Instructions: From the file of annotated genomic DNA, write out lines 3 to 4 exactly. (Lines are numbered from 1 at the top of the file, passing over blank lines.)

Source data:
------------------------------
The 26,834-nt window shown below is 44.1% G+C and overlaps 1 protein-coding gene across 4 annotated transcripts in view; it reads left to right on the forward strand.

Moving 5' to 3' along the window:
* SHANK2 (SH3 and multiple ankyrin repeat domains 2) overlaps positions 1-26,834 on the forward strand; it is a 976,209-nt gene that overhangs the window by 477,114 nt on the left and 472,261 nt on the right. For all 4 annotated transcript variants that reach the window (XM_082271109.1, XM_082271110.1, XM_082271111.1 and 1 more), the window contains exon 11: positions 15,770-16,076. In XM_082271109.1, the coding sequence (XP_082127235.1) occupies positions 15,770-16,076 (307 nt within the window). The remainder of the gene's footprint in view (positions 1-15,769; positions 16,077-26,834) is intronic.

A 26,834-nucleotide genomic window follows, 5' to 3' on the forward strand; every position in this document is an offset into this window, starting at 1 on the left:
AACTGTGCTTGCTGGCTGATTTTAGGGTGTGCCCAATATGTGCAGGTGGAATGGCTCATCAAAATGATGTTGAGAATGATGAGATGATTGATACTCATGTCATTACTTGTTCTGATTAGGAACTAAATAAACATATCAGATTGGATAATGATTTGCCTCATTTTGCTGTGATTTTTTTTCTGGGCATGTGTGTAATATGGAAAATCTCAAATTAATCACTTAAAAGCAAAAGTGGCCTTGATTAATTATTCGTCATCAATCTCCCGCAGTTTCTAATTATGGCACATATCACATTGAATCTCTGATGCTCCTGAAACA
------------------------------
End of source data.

* SHANK2 (SH3 and multiple ankyrin repeat domains 2) overlaps positions 1-26,834 on the forward strand; it is a 976,209-nt gene that overhangs the window by 477,114 nt on the left and 472,261 nt on the right. For all 4 annotated transcript variants that reach the window (XM_082271109.1, XM_082271110.1, XM_082271111.1 and 1 more), the window contains exon 11: positions 15,770-16,076. In XM_082271109.1, the coding sequence (XP_082127235.1) occupies positions 15,770-16,076 (307 nt within the window). The remainder of the gene's footprint in view (positions 1-15,769; positions 16,077-26,834) is intronic.

A 26,834-nucleotide genomic window follows, 5' to 3' on the forward strand; every position in this document is an offset into this window, starting at 1 on the left: